Monday, October 3, 2011

Reading: (Spatial Vis) Imaging vector fields using line integral convolution

At the outset this paper addresses one of the odd observations I've had about the others, which is that they all mention "science" as the primary application for volume visualizations, but this one mentions several other areas, and adds the following, "upon first inspection, imaging vector fields appears to have limited application — confined primarily to scientific visualization. However, much of the form and shape in our environment is a function of not only image intensity and color, but also of directional information such as edges. Painters, sculptors, photographers, image processors[16] and computer graphics researchers[9] have recognized the importance of direction in the process of image creation and form. Hence, algorithms that can image such directional information have wide application across both scientific and artistic domains." I guess vector fields are different than volumes, but at least the authors thought outside the box for their introductory paragraphs.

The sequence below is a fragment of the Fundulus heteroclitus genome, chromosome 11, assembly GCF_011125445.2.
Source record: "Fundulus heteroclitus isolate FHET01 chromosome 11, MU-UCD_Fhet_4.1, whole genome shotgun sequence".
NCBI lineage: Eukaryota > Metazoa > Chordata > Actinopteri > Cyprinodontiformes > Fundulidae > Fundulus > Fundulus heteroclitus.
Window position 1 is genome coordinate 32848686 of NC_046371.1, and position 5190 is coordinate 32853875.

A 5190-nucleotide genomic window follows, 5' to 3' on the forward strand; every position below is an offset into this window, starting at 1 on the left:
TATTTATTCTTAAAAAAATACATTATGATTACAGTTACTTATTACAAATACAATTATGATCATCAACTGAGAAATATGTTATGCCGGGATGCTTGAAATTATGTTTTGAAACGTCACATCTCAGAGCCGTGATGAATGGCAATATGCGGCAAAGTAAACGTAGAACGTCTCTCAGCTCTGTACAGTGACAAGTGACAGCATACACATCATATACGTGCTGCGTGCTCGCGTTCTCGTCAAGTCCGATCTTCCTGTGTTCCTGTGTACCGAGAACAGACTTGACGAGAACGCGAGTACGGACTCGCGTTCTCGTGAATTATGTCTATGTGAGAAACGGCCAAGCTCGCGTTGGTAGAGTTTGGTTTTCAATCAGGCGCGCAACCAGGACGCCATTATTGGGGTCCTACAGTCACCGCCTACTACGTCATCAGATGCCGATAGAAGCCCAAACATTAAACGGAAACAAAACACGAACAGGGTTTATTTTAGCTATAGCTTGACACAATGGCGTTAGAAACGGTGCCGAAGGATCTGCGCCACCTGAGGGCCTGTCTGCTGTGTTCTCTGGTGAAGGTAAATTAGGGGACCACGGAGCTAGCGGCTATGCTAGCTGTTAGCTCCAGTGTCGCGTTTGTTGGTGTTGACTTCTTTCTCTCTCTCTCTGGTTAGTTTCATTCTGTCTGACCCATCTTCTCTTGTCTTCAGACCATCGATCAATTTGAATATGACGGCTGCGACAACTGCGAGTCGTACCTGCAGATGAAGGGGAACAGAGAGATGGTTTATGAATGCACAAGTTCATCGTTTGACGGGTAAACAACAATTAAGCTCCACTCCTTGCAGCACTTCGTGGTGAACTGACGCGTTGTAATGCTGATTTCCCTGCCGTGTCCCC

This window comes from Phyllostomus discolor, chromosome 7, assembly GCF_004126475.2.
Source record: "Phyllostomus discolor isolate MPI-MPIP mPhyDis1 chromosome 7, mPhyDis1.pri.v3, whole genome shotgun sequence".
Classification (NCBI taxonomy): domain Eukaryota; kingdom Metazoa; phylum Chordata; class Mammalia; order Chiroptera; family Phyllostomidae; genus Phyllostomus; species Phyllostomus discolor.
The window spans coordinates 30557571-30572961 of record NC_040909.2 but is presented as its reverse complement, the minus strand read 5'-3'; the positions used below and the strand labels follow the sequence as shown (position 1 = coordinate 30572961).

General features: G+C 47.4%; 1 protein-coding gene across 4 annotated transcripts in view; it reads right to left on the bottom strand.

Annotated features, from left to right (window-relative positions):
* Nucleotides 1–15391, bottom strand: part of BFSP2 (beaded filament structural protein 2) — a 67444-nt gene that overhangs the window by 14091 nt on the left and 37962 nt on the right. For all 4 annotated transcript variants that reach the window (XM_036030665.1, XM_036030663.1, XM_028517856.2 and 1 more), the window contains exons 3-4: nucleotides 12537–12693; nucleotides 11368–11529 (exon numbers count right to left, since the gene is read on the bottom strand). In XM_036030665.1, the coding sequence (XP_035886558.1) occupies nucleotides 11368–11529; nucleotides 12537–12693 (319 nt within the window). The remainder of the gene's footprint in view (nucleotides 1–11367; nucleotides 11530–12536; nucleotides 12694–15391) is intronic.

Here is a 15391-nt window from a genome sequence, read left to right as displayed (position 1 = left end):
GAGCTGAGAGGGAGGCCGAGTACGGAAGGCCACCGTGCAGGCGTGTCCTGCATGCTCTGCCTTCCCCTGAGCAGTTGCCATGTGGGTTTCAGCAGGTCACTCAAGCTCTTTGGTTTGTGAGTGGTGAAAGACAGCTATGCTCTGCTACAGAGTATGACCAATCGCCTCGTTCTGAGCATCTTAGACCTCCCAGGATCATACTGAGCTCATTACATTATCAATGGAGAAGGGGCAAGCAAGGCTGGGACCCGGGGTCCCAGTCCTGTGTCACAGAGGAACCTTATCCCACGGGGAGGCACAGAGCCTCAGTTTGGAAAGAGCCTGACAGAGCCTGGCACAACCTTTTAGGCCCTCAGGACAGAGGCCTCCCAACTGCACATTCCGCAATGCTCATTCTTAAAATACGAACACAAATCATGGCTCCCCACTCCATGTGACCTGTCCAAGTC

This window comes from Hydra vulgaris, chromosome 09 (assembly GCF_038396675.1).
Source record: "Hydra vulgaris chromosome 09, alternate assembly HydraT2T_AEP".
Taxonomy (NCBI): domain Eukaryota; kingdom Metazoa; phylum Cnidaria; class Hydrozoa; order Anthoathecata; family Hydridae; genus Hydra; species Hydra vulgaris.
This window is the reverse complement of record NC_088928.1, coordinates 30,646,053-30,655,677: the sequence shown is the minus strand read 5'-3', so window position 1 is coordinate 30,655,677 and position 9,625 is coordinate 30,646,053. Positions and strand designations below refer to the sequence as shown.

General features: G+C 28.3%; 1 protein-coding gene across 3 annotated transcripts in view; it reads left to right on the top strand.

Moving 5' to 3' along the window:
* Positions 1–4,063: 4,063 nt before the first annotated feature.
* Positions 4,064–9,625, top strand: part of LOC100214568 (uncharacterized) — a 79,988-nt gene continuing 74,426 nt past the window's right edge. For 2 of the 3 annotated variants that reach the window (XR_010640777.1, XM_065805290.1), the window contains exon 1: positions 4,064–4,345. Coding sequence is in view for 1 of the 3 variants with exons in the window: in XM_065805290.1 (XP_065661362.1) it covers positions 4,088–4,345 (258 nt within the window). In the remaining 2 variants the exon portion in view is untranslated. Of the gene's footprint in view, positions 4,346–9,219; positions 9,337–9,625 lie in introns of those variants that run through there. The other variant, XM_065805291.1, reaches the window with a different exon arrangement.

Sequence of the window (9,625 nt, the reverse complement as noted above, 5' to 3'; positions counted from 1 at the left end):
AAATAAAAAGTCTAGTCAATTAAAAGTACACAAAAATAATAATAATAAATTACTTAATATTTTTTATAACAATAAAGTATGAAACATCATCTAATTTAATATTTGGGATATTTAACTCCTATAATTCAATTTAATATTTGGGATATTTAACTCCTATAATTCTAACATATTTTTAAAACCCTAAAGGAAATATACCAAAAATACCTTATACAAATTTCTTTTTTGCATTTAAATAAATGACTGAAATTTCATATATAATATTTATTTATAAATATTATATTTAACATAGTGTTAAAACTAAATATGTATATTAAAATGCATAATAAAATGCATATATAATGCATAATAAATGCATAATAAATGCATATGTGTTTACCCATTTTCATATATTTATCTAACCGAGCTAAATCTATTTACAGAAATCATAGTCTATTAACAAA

The article appears to be a good survey of convolution methods for vector fields. Unfortunately, I can't find anything in this paper that applies to anything we're planning to do with our class project, and I'm actually having trouble visualizing any uses beyond the given photos. Towards the end, they use a motion blur on Boris Yeltzin, but I don't think I even like the effect. The wind velocity visualization is nice, though.